Beginner woodworkers often wonder should the buy a mortising attachment for a drill press or they need a mortizer. Most of professionals who make dozens of mortise and tenon joints a week do not recommend mortise drill press and steer you towards a dedicated device. Nevertheless, I use an attachment on my drill press for occasional use, and it works perfect for what I need to use it for. Read our article to make an informed decision and buy the best attachment for your needs.
Hollow Chisel Mortiser Attachment for Drill Press
Hollow chisel attachments work well for occasional use, especially if you don’t need to work with really hard wood. Yes, a drill press has less leverage and its quill feed mechanism is more on lighter duty side. Therefore, mortising will be harder both fore the machine and your arms. But mortise drill press makes all right and if you are a hobbyist, DIYer or don’t have more shop floor space for a dedicated machine, the hollow chisel mortiser attachment is a good choice. It is also good for beginners. Good attachments last long and you can sell it later to use the money for buying a chain mortiser machine.
Ironton Mortising Attachment
Ironton mortising attachment comes with with four chisel shank sizes: 1/4″, 3/8″, 1/2″ and 5/8″ and works well with a Craftsman 1/2 hp craftsman 34985 and Delta benchtop drill press and others – different size collars for different machines.
I’ve also used the adapter on a 16.5″ Delta stationary press with satisfactory results. My way of using the DP attachment is running the chisel at lower speeds, about 800 rpm and get no smoking whatsoever. It allows to work without burning or any problems and extends the life of the hollow chisel and auger bit. As for the setup time, it takes about 10 minutes to get started. Not a big problem.
Ironton mortising attachment is a good starting tool to start getting into mortising. It will allow you to create a square mortise hole with minimal time and effort. Of course, you can’t expect a $60 machine to do the work of a $400 mortiser. Don’t hurry up and don’t expect to quickly carve a large size mortise out of solid hardwood. This tool is able to make nice cuts and may last for many years.
And one more detail. If you have never used mortising attachment, invite a fellow specialist for the first time or watch the tutorial videos on YouTube. Using the machine seems to be quite difficult at first.
Woodstock Mortise Drill Press Kit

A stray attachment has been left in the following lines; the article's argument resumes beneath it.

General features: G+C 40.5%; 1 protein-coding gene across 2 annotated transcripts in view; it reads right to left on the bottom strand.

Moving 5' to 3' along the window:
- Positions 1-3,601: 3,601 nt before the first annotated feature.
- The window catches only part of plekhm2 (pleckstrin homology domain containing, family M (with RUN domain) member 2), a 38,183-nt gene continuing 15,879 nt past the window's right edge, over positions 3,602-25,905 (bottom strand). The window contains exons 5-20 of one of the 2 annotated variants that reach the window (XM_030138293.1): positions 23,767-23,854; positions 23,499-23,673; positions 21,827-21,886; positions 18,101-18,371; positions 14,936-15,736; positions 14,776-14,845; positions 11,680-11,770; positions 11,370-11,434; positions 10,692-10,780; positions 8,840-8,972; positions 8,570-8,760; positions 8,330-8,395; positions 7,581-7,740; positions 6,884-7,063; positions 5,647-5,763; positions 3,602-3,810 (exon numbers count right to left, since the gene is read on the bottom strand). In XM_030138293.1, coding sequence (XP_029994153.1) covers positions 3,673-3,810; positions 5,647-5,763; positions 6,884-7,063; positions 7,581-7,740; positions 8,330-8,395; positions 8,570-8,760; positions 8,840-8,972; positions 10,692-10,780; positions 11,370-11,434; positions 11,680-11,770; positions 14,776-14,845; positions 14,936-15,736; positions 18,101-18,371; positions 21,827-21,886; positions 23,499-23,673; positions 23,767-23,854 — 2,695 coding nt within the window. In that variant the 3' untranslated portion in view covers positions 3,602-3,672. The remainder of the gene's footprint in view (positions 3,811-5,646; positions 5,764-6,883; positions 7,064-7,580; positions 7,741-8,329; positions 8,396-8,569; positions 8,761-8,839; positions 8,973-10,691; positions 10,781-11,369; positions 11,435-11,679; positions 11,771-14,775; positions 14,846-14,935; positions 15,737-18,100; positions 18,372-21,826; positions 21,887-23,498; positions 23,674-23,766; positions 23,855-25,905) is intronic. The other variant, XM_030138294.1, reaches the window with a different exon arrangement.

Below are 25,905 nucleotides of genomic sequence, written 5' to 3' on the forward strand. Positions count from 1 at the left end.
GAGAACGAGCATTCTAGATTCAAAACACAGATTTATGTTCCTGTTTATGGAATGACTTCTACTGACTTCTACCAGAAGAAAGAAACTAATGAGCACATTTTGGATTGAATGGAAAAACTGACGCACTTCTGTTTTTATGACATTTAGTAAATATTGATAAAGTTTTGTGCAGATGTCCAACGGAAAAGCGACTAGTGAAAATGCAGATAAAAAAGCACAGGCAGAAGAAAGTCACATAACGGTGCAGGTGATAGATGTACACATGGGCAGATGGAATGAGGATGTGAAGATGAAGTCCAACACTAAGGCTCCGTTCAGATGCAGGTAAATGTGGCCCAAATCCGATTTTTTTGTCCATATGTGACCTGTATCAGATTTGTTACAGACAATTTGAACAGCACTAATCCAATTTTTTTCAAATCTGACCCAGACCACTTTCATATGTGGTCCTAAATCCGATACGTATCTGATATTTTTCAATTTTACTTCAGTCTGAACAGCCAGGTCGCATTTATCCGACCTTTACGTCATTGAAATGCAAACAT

Woodstock attachment comes in carrying case with cast iron chisel holder and fence. There are 1/4-Inch, 5/16-Inch, 3/8-Inch 1/2-Inch chisels in the sets, 3 two-piece and 3 split bushings
The chisels in the set are roughly machined and need to be sharpened as all cheap ones. The case is on low quality side too, the parts easily pull out of their seats when shaken. And all this for about $190. I think, the Ironton looks better for its money.
Sealey Wood Mortising Attachment
There are three 1/4″, 3/8″, 1/2″ square hollow chisel bits in the Sealey mortising attachment kit, collar diameters are 40, 52, 55, 60 and 65mm.
The set works well so long as you don’t try to over do it. For its $100 anyways. It is fine in pine, even with a biggest chisel upto full depth, but it struggles a bit in hardwood. The accuracy is descent. The only con of the attachment is a plastic fence. Most of us prefer a cast iron locating rail.
In summary – the attachment does it’s job especially in softwood for the odd job, but if you have a lot to do buy a dedicated Mortiser. And no one will stop you from selling this set on eBay for a few dollars cheaper (see also best mortise chisel set review).
Mortise Drill Press: Conclusions
The main problem with the drill press mortising attachments is set up time. But if you can leave the tool on a drill press full time it’s OK. Besides, for For about $50-60 you probably can’t go wrong. Yes, mortising machines produce better cuts, but I’ve never had any complaints on my drill press. However, I suspect that the use of the attachment on a cheap small presses will cause “flex”, amplify any play in the DP quill and produce a poor cut. But nobody is going to make huge mortises on a compact drill press, right?